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Partners in crime: How liars in collusion betray themselves

Granhag, PA; Stromwall, LA and Jonsson, Anna-Carin LU (2003) In Journal of Applied Social Psychology 33(4). p.848-868
Abstract
The paradigmatic task for participants in studies on deception is to assess veracity on the basis of a single statement. However, in applied contexts, lie catchers are often faced with multiple statements (reported by one or several suspects). To appreciate this mismatch, we conducted a study where each member of 10 truth-telling pairs and 10 lying pairs (reporting fabricated alibis) was interrogated twice about an alibi. As predicted, lying pair members were more consistent between themselves than were truth-telling pair members, and single liars and truth tellers were equally consistent over time. Furthermore, truth tellers made more commissions than did liars. Although in line with our repeat vs. reconstruct hypothesis, these findings... (More)
The paradigmatic task for participants in studies on deception is to assess veracity on the basis of a single statement. However, in applied contexts, lie catchers are often faced with multiple statements (reported by one or several suspects). To appreciate this mismatch, we conducted a study where each member of 10 truth-telling pairs and 10 lying pairs (reporting fabricated alibis) was interrogated twice about an alibi. As predicted, lying pair members were more consistent between themselves than were truth-telling pair members, and single liars and truth tellers were equally consistent over time. Furthermore, truth tellers made more commissions than did liars. Although in line with our repeat vs. reconstruct hypothesis, these findings contrast sharply with beliefs held by professional lie catchers and recommendations found in literature on deception detection. The results are translated into an applied psycholegal context. (Less)
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author
organization
publishing date
type
Contribution to journal
publication status
published
subject
in
Journal of Applied Social Psychology
volume
33
issue
4
pages
848 - 868
publisher
V H WINSTON & SON INC
external identifiers
  • wos:000184243300011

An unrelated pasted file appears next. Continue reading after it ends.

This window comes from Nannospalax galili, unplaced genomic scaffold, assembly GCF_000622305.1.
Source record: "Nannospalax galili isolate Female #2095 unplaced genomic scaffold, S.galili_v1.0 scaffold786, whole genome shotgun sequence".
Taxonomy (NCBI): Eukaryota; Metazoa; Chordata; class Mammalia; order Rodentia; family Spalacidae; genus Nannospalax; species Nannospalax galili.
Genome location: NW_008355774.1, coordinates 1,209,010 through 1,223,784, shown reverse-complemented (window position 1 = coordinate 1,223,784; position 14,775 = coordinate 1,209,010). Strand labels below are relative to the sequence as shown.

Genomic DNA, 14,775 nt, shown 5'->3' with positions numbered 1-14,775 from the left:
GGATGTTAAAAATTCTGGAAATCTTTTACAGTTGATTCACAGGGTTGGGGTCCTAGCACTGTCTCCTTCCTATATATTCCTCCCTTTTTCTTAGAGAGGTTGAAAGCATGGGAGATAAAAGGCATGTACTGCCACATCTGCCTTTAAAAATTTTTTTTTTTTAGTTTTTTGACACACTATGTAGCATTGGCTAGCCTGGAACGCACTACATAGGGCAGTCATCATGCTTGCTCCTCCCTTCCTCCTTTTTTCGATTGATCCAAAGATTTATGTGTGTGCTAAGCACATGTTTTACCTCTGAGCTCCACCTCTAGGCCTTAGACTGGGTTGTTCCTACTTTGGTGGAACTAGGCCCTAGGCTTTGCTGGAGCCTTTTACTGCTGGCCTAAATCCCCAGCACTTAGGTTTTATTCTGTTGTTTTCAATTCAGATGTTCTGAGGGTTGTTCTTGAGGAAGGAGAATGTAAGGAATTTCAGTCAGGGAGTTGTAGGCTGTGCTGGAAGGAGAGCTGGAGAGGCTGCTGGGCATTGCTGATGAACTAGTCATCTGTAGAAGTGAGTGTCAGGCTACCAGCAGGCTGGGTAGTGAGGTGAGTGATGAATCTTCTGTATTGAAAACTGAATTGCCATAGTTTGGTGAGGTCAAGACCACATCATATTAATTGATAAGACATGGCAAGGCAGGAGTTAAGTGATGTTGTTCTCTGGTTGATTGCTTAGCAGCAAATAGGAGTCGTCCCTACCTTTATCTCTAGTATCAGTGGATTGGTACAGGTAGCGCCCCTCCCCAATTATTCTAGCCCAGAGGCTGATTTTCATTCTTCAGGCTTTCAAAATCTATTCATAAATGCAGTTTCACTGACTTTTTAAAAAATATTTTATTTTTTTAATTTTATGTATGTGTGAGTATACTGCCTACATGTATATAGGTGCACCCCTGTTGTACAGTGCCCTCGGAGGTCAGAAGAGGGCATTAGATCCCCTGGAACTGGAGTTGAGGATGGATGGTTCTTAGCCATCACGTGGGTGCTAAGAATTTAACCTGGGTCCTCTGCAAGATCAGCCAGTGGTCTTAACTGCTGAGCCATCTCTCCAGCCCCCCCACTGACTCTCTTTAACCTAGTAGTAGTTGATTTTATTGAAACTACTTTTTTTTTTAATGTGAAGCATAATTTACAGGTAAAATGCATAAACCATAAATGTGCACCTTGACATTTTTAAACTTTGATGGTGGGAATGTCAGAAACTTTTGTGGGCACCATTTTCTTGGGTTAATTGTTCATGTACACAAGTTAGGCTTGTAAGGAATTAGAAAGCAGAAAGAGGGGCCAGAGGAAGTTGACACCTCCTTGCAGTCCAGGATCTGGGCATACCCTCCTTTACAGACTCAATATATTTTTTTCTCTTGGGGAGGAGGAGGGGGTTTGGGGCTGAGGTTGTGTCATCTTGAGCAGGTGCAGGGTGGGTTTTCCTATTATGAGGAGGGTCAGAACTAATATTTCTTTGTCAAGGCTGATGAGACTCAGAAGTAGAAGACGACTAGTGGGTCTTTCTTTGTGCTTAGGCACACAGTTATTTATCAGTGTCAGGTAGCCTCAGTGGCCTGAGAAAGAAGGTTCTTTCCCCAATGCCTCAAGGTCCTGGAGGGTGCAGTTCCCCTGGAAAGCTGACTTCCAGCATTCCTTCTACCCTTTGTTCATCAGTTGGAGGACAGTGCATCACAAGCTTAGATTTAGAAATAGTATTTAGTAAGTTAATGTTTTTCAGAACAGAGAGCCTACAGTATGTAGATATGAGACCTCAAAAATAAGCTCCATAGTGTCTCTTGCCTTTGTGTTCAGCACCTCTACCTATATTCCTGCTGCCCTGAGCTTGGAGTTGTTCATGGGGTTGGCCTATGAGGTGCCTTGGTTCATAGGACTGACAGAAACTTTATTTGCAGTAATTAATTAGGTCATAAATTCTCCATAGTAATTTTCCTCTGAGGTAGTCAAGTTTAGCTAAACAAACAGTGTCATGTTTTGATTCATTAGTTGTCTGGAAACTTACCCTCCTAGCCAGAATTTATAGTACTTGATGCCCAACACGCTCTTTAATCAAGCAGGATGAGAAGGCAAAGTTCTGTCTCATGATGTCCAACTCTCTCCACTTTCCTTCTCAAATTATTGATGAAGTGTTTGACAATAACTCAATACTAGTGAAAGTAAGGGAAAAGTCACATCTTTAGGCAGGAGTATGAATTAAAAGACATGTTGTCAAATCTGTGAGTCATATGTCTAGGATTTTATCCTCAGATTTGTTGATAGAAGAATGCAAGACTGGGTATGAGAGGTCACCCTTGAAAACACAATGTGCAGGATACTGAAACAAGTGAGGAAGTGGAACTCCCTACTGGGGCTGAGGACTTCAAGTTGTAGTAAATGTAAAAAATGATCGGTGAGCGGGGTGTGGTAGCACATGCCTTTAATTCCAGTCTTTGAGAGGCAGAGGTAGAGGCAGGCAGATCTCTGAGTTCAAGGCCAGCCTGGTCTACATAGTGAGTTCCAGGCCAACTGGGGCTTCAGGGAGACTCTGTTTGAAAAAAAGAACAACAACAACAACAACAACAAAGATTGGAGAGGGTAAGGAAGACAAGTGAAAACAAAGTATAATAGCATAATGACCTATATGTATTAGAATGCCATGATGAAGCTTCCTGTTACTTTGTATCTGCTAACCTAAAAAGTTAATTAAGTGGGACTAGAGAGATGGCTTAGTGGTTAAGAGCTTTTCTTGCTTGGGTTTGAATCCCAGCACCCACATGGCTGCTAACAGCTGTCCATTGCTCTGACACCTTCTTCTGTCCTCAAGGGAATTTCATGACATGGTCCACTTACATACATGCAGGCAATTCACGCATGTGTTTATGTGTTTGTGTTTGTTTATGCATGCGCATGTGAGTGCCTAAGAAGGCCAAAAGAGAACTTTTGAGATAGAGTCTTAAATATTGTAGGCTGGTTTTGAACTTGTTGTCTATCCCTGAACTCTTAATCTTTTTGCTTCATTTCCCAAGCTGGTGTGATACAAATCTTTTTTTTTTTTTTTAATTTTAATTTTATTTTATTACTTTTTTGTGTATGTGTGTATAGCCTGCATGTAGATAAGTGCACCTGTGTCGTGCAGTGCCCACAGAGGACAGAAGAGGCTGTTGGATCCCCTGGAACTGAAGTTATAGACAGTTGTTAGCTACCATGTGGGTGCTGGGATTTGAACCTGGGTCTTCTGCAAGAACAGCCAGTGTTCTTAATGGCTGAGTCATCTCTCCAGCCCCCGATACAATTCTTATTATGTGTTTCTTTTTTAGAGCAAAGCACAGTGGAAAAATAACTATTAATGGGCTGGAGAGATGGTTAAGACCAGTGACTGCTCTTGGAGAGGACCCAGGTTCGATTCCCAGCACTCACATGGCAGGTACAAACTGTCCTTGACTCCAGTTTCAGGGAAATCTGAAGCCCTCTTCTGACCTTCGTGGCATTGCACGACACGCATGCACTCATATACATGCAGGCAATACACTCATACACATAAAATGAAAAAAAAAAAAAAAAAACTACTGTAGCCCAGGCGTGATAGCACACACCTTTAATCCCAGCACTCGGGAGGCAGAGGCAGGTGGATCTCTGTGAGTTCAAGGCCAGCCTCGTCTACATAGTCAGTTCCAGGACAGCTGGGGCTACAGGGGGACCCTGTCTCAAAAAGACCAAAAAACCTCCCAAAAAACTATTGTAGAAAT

• scopus:0043160146
ISSN
1559-1816
language
English
LU publication?
yes
id
0b9795dc-d99a-48e5-a5d3-95cf529a93e0 (old id 900108)
alternative location
http://www.ingentaconnect.com/content/bell/jasp/2003/00000033/00000004/art00011
date added to LUP
2008-01-11 15:06:05
date last changed
2018-01-14 03:34:03
@article{0b9795dc-d99a-48e5-a5d3-95cf529a93e0,
  abstract     = {The paradigmatic task for participants in studies on deception is to assess veracity on the basis of a single statement. However, in applied contexts, lie catchers are often faced with multiple statements (reported by one or several suspects). To appreciate this mismatch, we conducted a study where each member of 10 truth-telling pairs and 10 lying pairs (reporting fabricated alibis) was interrogated twice about an alibi. As predicted, lying pair members were more consistent between themselves than were truth-telling pair members, and single liars and truth tellers were equally consistent over time. Furthermore, truth tellers made more commissions than did liars. Although in line with our repeat vs. reconstruct hypothesis, these findings contrast sharply with beliefs held by professional lie catchers and recommendations found in literature on deception detection. The results are translated into an applied psycholegal context.},
  author       = {Granhag, PA and Stromwall, LA and Jonsson, Anna-Carin},
  issn         = {1559-1816},
  language     = {eng},
  number       = {4},
  pages        = {848--868},
  publisher    = {V H WINSTON & SON INC},
  series       = {Journal of Applied Social Psychology},
  title        = {Partners in crime: How liars in collusion betray themselves},
  volume       = {33},
  year         = {2003},
}